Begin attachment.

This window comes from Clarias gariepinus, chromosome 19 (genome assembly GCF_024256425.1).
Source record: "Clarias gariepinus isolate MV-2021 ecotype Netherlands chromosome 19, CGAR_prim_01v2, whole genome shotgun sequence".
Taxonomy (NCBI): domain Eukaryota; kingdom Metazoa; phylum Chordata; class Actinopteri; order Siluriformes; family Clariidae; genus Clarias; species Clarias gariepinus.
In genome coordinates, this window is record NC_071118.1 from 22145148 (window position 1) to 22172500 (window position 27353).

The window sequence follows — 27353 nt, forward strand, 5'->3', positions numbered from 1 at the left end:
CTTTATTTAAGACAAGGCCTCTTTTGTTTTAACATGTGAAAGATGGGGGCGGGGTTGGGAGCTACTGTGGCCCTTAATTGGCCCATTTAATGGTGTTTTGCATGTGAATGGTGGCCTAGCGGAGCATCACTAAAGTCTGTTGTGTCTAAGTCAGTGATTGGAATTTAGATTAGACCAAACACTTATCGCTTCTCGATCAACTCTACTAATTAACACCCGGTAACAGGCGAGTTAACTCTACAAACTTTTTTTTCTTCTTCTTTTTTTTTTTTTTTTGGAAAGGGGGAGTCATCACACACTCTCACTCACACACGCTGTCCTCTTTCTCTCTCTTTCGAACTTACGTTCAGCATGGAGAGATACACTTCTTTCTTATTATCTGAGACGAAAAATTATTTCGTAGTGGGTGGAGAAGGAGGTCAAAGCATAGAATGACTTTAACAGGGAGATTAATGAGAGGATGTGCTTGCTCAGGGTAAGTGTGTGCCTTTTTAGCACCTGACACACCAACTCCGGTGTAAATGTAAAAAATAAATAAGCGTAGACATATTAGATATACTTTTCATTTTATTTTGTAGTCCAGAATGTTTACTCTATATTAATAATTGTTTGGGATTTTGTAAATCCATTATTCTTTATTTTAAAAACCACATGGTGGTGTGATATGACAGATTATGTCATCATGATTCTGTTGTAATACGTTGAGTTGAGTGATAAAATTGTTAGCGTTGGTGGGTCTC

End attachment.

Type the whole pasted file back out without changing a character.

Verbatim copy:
This window comes from Clarias gariepinus, chromosome 19 (genome assembly GCF_024256425.1).
Source record: "Clarias gariepinus isolate MV-2021 ecotype Netherlands chromosome 19, CGAR_prim_01v2, whole genome shotgun sequence".
Taxonomy (NCBI): domain Eukaryota; kingdom Metazoa; phylum Chordata; class Actinopteri; order Siluriformes; family Clariidae; genus Clarias; species Clarias gariepinus.
In genome coordinates, this window is record NC_071118.1 from 22145148 (window position 1) to 22172500 (window position 27353).

The window sequence follows — 27353 nt, forward strand, 5'->3', positions numbered from 1 at the left end:
CTTTATTTAAGACAAGGCCTCTTTTGTTTTAACATGTGAAAGATGGGGGCGGGGTTGGGAGCTACTGTGGCCCTTAATTGGCCCATTTAATGGTGTTTTGCATGTGAATGGTGGCCTAGCGGAGCATCACTAAAGTCTGTTGTGTCTAAGTCAGTGATTGGAATTTAGATTAGACCAAACACTTATCGCTTCTCGATCAACTCTACTAATTAACACCCGGTAACAGGCGAGTTAACTCTACAAACTTTTTTTTCTTCTTCTTTTTTTTTTTTTTTTGGAAAGGGGGAGTCATCACACACTCTCACTCACACACGCTGTCCTCTTTCTCTCTCTTTCGAACTTACGTTCAGCATGGAGAGATACACTTCTTTCTTATTATCTGAGACGAAAAATTATTTCGTAGTGGGTGGAGAAGGAGGTCAAAGCATAGAATGACTTTAACAGGGAGATTAATGAGAGGATGTGCTTGCTCAGGGTAAGTGTGTGCCTTTTTAGCACCTGACACACCAACTCCGGTGTAAATGTAAAAAATAAATAAGCGTAGACATATTAGATATACTTTTCATTTTATTTTGTAGTCCAGAATGTTTACTCTATATTAATAATTGTTTGGGATTTTGTAAATCCATTATTCTTTATTTTAAAAACCACATGGTGGTGTGATATGACAGATTATGTCATCATGATTCTGTTGTAATACGTTGAGTTGAGTGATAAAATTGTTAGCGTTGGTGGGTCTC